Britain has a "moral obligation" to help Afghan interpreters who are in danger of being abandoned, a number of key figures say.
In an open letter, the high-profile names, including former Chief of the General Staff Sir Mike Jackson and Lord Ashdown, said it is shameful that Britain is the only Nato country yet to provide Afghan interpreters with asylum.
Published in the Times newspaper, it said the current system of dealing with asylum claims by Afghans on a case-by-case basis is "slow, not transparent and offers no guarantee of success".
The letter is also signed by Michael Clarke, director of defence think-tank the Royal United Services Institute (RUSI); former Army officer Patrick Hennessy, author of The Junior Officer's Reading Club; and veteran Jake Wood, who wrote Among You: The Extraordinary True Story Of A Soldier Broken By War.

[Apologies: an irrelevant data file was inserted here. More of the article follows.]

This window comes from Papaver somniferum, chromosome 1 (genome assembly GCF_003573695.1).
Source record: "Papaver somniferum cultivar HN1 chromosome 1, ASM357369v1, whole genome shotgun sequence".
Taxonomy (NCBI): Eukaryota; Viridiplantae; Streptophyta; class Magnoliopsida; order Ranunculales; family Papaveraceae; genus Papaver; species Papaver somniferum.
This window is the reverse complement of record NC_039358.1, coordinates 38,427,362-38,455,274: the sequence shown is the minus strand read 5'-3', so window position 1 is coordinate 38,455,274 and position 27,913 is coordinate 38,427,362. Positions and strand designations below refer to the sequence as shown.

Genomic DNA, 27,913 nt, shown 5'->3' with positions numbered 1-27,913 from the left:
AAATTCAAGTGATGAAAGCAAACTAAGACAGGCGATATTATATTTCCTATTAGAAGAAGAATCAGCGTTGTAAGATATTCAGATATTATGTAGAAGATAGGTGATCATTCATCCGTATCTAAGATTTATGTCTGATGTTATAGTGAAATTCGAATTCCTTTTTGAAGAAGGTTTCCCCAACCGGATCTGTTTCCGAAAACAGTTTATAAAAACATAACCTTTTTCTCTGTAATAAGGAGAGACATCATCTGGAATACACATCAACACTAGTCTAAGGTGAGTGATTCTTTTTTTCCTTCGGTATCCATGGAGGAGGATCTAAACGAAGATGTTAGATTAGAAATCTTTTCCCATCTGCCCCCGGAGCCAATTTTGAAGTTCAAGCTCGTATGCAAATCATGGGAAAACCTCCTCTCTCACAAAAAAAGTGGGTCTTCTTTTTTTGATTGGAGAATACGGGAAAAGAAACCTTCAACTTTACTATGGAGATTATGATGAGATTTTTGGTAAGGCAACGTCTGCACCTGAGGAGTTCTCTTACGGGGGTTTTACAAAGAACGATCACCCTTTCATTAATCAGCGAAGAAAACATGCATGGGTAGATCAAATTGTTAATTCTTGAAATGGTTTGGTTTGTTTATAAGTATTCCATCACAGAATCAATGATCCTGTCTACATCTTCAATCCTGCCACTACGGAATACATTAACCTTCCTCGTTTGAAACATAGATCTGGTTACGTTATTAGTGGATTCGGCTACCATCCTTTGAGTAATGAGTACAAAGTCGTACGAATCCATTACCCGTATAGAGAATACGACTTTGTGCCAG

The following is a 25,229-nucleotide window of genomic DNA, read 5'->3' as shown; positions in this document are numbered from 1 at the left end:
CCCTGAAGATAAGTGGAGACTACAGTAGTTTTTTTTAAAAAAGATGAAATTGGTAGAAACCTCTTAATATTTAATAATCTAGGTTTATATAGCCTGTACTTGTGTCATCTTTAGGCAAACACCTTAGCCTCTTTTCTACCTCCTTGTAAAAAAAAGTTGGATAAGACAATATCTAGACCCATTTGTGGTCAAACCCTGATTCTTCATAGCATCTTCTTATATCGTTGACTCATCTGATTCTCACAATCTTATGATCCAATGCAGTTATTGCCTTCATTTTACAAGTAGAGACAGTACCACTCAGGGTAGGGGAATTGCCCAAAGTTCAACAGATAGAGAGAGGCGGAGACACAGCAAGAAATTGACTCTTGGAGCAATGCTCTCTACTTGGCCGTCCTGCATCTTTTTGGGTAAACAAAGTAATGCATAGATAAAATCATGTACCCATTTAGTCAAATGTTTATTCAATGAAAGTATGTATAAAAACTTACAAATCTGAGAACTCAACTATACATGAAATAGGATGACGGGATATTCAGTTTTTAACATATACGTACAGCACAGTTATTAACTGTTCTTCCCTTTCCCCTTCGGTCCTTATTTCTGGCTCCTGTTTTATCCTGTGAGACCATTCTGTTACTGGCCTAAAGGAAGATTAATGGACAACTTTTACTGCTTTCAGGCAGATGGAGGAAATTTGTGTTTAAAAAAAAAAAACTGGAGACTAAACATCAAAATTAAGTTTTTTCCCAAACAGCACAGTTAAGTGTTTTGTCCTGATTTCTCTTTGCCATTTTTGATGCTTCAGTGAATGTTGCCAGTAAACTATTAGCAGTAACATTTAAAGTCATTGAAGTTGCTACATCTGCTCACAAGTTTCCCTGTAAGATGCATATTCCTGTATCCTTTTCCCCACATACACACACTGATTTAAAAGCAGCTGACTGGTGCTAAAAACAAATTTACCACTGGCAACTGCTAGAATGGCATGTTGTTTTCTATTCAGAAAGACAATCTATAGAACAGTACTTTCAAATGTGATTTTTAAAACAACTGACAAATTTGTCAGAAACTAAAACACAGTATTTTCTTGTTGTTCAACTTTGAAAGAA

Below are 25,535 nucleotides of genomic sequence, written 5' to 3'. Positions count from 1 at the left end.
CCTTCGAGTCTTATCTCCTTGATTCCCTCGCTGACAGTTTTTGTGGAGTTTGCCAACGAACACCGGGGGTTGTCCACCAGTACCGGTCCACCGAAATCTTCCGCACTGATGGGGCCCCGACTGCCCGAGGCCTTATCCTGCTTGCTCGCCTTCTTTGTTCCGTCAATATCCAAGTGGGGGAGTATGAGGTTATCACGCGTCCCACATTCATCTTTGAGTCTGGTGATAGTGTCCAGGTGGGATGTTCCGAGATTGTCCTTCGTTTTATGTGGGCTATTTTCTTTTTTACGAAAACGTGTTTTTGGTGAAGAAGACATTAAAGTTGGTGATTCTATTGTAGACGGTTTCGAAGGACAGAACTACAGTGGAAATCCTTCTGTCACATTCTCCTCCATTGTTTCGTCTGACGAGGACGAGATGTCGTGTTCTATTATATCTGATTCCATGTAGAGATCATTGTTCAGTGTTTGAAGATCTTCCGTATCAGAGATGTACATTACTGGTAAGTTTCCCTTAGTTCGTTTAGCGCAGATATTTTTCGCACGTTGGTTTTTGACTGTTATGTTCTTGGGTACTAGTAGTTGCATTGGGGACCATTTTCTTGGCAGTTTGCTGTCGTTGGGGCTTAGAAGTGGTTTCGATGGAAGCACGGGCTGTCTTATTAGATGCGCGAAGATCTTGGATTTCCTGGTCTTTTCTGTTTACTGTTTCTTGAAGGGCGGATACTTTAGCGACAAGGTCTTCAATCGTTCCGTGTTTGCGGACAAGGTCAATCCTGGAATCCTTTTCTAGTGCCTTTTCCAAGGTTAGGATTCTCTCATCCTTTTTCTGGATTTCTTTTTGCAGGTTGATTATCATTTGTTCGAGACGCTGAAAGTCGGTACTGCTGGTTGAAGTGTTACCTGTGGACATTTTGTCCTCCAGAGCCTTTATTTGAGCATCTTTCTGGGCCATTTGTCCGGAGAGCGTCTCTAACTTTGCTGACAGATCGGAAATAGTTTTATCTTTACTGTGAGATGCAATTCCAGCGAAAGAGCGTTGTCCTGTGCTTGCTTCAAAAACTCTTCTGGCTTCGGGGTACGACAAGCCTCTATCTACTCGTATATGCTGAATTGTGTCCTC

It said: "Afghan interpreters who've stood shoulder to shoulder with our Armed Forces in Afghanistan are now in danger of being abandoned by Britain.
"The British military's job in Afghanistan would have been impossible without local interpreters, who have risked their lives and made extraordinary sacrifices just like British soldiers."
They said around 20 were killed in action, five were killed while off duty, and dozens of others had been injured. And with the withdrawal of UK troops, many are left in fear of Taliban reprisals, they said.
The letter follows a swelling campaign over rights for Afghan interpreters and their families to settle in Britain.
A petition launched by one interpreter has already gathered more than 60,000 signatures, and the cause has been taken up by campaign group Avaaz.
The man, known only as Abdul to protect his identity, is in hiding in Afghanistan after he and his family were threatened by the Taliban because of the work he did for the British forces.